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Alleged ‘extreme cyberstalker’ from Hawaii waives extradition to Utah

  • ASSOCIATED PRESS / March 21
                                A warning sign and a police vehicle sit outside Walt Gilmore’s home in North Salt Lake, Utah, in March. U.S. prosecutors arrested Loren Okamura, a Hawaii man, on Nov. 22, who they accuse of sending hundreds of unwanted service providers to the Utah home, including plumbers and prostitutes.

    ASSOCIATED PRESS / March 21

    A warning sign and a police vehicle sit outside Walt Gilmore’s home in North Salt Lake, Utah, in March. U.S. prosecutors arrested Loren Okamura, a Hawaii man, on Nov. 22, who they accuse of sending hundreds of unwanted service providers to the Utah home, including plumbers and prostitutes.

The Hawaii man indicted for allegedly cyberstalking a Utah family waived his right to a detention hearing in Hawaii today, opting to have it in the prosecuting district.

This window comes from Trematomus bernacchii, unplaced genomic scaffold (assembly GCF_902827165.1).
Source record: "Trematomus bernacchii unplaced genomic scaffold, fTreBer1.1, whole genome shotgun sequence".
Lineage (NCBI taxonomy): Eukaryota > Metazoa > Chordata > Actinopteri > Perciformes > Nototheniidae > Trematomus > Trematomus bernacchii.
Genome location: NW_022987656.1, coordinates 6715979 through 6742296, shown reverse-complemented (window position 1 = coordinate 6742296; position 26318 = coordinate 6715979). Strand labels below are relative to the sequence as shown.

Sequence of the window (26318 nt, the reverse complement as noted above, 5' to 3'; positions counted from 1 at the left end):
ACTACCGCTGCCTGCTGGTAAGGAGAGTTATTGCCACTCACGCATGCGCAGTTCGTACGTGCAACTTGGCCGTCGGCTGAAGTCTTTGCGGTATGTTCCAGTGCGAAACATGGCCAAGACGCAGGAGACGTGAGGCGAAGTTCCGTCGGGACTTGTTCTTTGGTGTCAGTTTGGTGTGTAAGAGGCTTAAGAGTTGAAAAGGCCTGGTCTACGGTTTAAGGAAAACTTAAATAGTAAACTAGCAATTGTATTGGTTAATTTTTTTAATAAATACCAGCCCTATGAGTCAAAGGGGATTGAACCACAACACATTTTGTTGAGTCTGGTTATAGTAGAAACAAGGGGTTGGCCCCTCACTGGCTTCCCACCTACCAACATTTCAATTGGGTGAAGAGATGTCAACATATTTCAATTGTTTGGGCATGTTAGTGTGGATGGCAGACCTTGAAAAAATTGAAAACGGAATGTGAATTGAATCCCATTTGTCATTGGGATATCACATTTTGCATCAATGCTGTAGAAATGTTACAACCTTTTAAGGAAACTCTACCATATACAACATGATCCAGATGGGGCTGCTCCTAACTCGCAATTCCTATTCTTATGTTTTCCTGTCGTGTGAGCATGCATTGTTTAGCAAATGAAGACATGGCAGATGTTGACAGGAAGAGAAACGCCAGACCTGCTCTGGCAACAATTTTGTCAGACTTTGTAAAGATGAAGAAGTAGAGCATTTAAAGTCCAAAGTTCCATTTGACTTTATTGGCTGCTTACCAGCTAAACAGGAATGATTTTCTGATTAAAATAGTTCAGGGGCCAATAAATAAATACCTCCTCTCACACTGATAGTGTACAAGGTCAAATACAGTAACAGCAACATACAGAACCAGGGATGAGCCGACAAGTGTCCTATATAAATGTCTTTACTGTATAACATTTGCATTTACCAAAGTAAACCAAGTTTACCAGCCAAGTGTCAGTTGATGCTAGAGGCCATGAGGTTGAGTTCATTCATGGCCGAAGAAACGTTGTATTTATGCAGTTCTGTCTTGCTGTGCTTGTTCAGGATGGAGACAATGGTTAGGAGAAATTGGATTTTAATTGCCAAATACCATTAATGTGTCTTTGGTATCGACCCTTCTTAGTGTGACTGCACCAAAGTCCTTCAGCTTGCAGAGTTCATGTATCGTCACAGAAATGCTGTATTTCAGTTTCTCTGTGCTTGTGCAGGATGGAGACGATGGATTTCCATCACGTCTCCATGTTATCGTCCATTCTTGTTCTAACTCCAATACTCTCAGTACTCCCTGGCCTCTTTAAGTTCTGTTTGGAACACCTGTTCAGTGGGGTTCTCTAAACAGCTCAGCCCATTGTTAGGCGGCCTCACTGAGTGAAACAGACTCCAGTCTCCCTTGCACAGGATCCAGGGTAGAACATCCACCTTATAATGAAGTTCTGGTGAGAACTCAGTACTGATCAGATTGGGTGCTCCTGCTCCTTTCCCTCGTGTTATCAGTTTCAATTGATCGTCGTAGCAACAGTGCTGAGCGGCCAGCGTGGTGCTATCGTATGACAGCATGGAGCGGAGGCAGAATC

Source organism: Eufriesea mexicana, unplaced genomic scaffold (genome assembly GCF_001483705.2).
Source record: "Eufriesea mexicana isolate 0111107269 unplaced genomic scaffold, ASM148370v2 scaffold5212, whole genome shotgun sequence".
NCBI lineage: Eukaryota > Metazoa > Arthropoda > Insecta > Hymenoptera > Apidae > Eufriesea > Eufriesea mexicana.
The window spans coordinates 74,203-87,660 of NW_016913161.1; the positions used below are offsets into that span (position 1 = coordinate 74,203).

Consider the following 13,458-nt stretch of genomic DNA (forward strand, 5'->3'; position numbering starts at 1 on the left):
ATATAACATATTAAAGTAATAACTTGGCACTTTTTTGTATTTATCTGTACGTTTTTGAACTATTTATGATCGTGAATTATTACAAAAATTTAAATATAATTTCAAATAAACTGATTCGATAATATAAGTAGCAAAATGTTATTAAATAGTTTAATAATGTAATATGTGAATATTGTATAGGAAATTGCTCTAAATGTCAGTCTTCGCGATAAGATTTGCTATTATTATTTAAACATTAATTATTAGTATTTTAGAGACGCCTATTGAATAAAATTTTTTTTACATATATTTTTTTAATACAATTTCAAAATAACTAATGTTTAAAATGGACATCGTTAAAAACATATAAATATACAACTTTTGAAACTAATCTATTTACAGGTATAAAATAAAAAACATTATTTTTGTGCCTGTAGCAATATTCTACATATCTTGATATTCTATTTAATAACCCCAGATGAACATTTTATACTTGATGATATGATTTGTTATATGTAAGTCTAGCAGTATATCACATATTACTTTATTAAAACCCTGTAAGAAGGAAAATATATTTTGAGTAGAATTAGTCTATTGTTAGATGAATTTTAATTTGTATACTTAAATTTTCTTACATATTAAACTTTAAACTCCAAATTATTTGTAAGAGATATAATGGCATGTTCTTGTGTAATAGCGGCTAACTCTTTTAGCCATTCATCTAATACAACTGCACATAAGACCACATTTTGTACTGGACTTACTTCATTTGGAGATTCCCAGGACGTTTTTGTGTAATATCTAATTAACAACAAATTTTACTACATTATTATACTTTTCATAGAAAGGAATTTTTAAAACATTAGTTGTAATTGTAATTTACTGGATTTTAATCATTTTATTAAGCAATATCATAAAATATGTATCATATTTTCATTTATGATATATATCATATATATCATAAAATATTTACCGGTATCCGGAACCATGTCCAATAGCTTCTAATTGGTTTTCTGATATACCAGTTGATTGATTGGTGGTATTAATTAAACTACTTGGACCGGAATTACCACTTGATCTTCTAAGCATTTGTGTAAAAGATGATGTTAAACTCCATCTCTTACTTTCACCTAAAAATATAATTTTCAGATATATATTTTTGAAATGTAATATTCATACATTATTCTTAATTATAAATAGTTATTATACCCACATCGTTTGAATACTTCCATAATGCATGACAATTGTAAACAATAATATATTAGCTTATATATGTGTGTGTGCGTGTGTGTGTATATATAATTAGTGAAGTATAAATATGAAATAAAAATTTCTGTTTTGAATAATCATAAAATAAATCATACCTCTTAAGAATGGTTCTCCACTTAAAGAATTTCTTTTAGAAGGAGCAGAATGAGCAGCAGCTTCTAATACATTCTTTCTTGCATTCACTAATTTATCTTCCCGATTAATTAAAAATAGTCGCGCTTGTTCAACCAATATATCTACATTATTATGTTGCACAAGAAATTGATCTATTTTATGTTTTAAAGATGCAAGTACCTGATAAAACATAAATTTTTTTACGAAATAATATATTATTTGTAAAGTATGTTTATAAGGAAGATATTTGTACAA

During his hearing at the U.S. District Court in Honolulu this afternoon, Loren Okamura, 44, chose to remain in custody in Hawaii until transported to Utah.

His attorney, Sharron Rancourt, noted that Okamura’s wife died earlier this year and that he and his family were grieving. She said it has been “a difficult situation and a difficult time for him and for his family.”

The Associated Press reported that Okamura was arrested Friday in Honolulu after being indicted last month for allegedly sending over 500 people to a Salt Lake City family for unwanted services including food deliveries, repairs and even prostitutes, which went on for over a year.

He allegedly targeted a man and his adult daughter. He sent threatening messages to her and posted her picture and address online, prosecutors said.

A U.S. prosecutor called it “extreme cyberstalking.”

U.S. Attorney John Huber said Okamura’s relationship with the family was not random.

Investigators had targeted Okamura since January but it took time to get enough evidence because of Okamura’s use of encryption and apps, which helped keep him anonymous. He didn’t have a permanent job or address — and his ability to mask his phone location — made him difficult find and arrest him.

It required a 15-hour search and a team of Utah officers who flew to Honolulu and FBI agents to finally locate him in a supermarket.


The Associated Press contributed to this report.


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